Maryland was the first state to implement an annual gross revenues tax on digital advertising services. At the same time, Maryland also expanded its sales tax base to include “digital products” and software-as-a-service (SaaS).
Effective March 14, 2021, Maryland now imposes sales and use tax on digital products. The new law defines a digital product as “a product that is obtained electronically by the buyer or delivered by means other than tangible storage media through the use of technology having electronic, digital, magnetic, wireless, optical, electromagnetic, or similar capabilities.” The law also adds SaaS, subscriptions, streaming services and “digital codes” as taxable transactions.
The Comptroller of Maryland issued its interpretation of the new law under Business Tax Tip #29, Sales of Digital Products and Digital Code. According to the guidance, the entire charge for a bundled transaction that involves the sale of a digital product and a non-taxable service or non-taxable tangible personal property is subject to the sales and use tax. However, tax does not apply to non-taxable personal, professional or insurance services that involve a digital product as an inconsequential element.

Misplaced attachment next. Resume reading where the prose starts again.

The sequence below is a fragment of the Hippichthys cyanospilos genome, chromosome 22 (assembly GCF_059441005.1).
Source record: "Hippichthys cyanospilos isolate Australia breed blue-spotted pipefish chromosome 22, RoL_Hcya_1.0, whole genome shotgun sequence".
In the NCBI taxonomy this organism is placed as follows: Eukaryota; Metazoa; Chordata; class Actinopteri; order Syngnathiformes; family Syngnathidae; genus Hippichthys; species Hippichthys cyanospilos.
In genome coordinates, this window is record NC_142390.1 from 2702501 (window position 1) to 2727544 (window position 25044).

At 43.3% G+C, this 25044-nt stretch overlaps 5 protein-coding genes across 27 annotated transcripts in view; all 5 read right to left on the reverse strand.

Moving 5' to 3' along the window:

The guidance also describes what types of transactions the Comptroller’s office considers to be taxable digital products. Notably, the guidance specifies that online education courses, streaming services, “canned” software delivered electronically and SaaS are all taxable as digital products.
The following is a non-exclusive list of digital products the sale of which is subject to the sales
and use tax if obtained or delivered by electronic means:
- A book or e-book
- Magazines, periodicals, or any other publication
- A digital download or stream of a motion picture, music video, news and entertainment program, live
event, sporting event, tutorial, etc.
- A digitized sound file that may be downloaded onto a device and may be used to alert the user to a
communication or information
- A sale, subscription or license to access content online
- A sale, subscription or license to use a software application
Trout CPA Insight
- Out-of-state businesses should determine whether they have nexus in Maryland, either due to physical presence or because they exceed Maryland’s economic nexus thresholds of $100,000 or 200 transactions.
- If the business does have nexus in Maryland, it should confirm whether its billing system (or third-party sales tax automation software) is operational and charging sales tax on taxable transactions sourced to Maryland.
- Businesses selling SaaS, electronically delivered software, online educational services, streaming services or other items that may be considered “digital products” are encouraged to reach out to our sales tax professionals to determine whether they should start charging sales tax to customers in Maryland.
- The new law presumes that the retail sale of digital products occurs at the “customer’s tax address,” a specific term unique to Maryland and defined in Business Tax Tip #29.